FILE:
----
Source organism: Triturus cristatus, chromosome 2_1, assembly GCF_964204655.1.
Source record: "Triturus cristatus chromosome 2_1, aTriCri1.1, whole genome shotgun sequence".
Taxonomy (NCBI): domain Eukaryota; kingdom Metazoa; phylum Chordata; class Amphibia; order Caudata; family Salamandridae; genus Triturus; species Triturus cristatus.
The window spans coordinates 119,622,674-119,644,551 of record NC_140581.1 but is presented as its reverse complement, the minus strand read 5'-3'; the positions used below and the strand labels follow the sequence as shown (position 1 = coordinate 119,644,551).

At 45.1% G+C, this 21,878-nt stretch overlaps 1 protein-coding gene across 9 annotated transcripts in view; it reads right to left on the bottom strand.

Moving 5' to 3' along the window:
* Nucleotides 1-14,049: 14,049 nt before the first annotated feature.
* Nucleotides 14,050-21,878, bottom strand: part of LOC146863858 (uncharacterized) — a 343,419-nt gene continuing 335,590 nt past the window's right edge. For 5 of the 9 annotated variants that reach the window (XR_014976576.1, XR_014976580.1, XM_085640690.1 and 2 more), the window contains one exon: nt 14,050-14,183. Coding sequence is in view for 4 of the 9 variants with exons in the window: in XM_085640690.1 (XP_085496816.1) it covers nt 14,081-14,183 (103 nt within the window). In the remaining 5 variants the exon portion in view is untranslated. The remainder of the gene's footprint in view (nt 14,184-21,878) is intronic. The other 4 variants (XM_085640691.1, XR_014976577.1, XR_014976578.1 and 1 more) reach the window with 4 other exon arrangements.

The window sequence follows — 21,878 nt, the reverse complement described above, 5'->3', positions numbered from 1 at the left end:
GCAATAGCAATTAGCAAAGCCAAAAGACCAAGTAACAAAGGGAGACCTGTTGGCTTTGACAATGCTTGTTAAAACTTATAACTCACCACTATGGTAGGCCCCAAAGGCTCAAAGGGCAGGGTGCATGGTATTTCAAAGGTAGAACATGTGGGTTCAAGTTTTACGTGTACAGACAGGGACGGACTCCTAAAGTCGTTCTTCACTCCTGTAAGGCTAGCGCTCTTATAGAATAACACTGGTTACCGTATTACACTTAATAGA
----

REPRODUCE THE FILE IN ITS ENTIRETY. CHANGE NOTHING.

Source organism: Triturus cristatus, chromosome 2_1, assembly GCF_964204655.1.
Source record: "Triturus cristatus chromosome 2_1, aTriCri1.1, whole genome shotgun sequence".
Taxonomy (NCBI): domain Eukaryota; kingdom Metazoa; phylum Chordata; class Amphibia; order Caudata; family Salamandridae; genus Triturus; species Triturus cristatus.
The window spans coordinates 119,622,674-119,644,551 of record NC_140581.1 but is presented as its reverse complement, the minus strand read 5'-3'; the positions used below and the strand labels follow the sequence as shown (position 1 = coordinate 119,644,551).

At 45.1% G+C, this 21,878-nt stretch overlaps 1 protein-coding gene across 9 annotated transcripts in view; it reads right to left on the bottom strand.

Moving 5' to 3' along the window:
* Nucleotides 1-14,049: 14,049 nt before the first annotated feature.
* Nucleotides 14,050-21,878, bottom strand: part of LOC146863858 (uncharacterized) — a 343,419-nt gene continuing 335,590 nt past the window's right edge. For 5 of the 9 annotated variants that reach the window (XR_014976576.1, XR_014976580.1, XM_085640690.1 and 2 more), the window contains one exon: nt 14,050-14,183. Coding sequence is in view for 4 of the 9 variants with exons in the window: in XM_085640690.1 (XP_085496816.1) it covers nt 14,081-14,183 (103 nt within the window). In the remaining 5 variants the exon portion in view is untranslated. The remainder of the gene's footprint in view (nt 14,184-21,878) is intronic. The other 4 variants (XM_085640691.1, XR_014976577.1, XR_014976578.1 and 1 more) reach the window with 4 other exon arrangements.

The window sequence follows — 21,878 nt, the reverse complement described above, 5'->3', positions numbered from 1 at the left end:
GCAATAGCAATTAGCAAAGCCAAAAGACCAAGTAACAAAGGGAGACCTGTTGGCTTTGACAATGCTTGTTAAAACTTATAACTCACCACTATGGTAGGCCCCAAAGGCTCAAAGGGCAGGGTGCATGGTATTTCAAAGGTAGAACATGTGGGTTCAAGTTTTACGTGTACAGACAGGGACGGACTCCTAAAGTCGTTCTTCACTCCTGTAAGGCTAGCGCTCTTATAGAATAACACTGGTTACCGTATTACACTTAATAGA